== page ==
SA TIMES- Cape town coronavirus disaster response-“(Zero-based budgeting) means that we will try to reduce all expenditure that we thought we can no longer afford. After all, we are not as rich as we were ten years ago,” says Mboweni. On Wednesday, a grim minister of finance Tito Mboweni delivered a revised national budget, which outlines some of government’s plans to cope with the catastrophic impact of the coronavirus crisis.
Government is expecting to this year earn R300 billion less in tax than it had expected, while it has promised to spend R500 billion to help the economy and citizens amid the pandemic.
Between the loss of revenue and big-ticket items related to the coronavirus, such as payouts by the Unemployment Insurance Fund (UIF), a previously projected R370.5 billion budget deficit (or 6.8% of GDP) has now ballooned to R761.7 billion, or 15.7% of GDP.
“Debt is our weakness,” said Mboweni. “We have accumulated far too much debt; this downturn will add more. This year, out of every rand that we pay in tax, 21 cents goes to paying the interest on our past debts.”
“For several years, the National Treasury has been warning that an absence of fiscal space would leave South Africa vulnerable to external shocks. That risk is now a reality. South Africa has begun heading into a debt spiral,” said Dondo Mogajane, Treasury’s director-general, in the budget statement. This will result in the collapse of state-owned companies and public entities, he warned.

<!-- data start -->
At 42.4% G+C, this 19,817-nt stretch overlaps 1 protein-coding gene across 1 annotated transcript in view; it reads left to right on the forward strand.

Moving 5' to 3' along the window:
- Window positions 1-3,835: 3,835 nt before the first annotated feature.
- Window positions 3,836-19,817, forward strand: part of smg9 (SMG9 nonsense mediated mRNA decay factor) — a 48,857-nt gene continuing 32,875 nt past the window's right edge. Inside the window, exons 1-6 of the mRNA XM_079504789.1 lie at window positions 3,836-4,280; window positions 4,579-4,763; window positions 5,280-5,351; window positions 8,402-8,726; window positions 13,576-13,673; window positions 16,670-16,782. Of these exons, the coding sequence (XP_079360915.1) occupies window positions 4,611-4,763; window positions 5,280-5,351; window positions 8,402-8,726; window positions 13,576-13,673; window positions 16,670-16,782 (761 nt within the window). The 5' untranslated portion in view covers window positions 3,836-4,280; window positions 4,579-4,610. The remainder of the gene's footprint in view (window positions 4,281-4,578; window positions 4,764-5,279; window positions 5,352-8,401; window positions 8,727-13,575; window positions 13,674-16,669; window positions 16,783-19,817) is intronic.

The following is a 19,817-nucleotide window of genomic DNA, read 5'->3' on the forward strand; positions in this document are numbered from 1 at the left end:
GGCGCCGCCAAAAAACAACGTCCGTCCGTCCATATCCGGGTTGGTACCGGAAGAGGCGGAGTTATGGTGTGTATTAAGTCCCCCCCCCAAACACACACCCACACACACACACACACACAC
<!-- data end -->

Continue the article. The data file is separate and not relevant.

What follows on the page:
The economy is now expected to shrink by 7.2% in 2020. This is the largest contraction in nearly 90 years.
How government plans to deal with the debt crisis
Treasury wants to cut government spending by about R230 billion over the next two years.
For now, it has shifted allocations from underperforming projects to fund new priorities, and it also stopped or delayed other capital projects. It will also decrease budget allocations to provinces. In addition, it tapped “surplus” money from institutions like the UIF.
And it is also planning R40 billion in tax hikes over the next four years to boost its income, starting with a R5 billion increase next year.
Here’s what else you need to know about South Africa’s emergency coronavirus budget
SA plans to borrow $7 billion at low interest rates
South Africa wants to borrow $7 billion (some R127 billion) from international organisations, at preferential interest rates.
It already received $1 billion from the New Development Bank (the so-called Brics Bank), and plans to borrow R4.2 billion from the International Monetary Fund’s low-interest emergency facility.
There is no news on public sector wage bill yet
With almost half of all government revenue going towards civil servant salaries, cuts to the wage bill will be crucial in government’s belt-tightening. But it is already battling unions, after it did not honour a wage increase agreement. (Civil servants were supposed to get wage increases of between 4.4% and 5.4% from April, but this has not been paid.)
In his budget speech, Mboweni only wished minister of public service and administration Senzo Mchunu well in his wage negotiations with unions, trusting that salaries will be set at a “appropriate, affordable and fair level”.
There’s an extra R6.7 billion for roadblocks and related security measures
The revised budget provides R6.7 billion in new money for police and defence force deployment related to Covid-19, on top of R3.3 billion in reprioritised funds for peace and security in general.
The extra money is “mainly for the procurement of personal protective equipment, and operational costs associated with roadblocks and air support,” according to the budget review.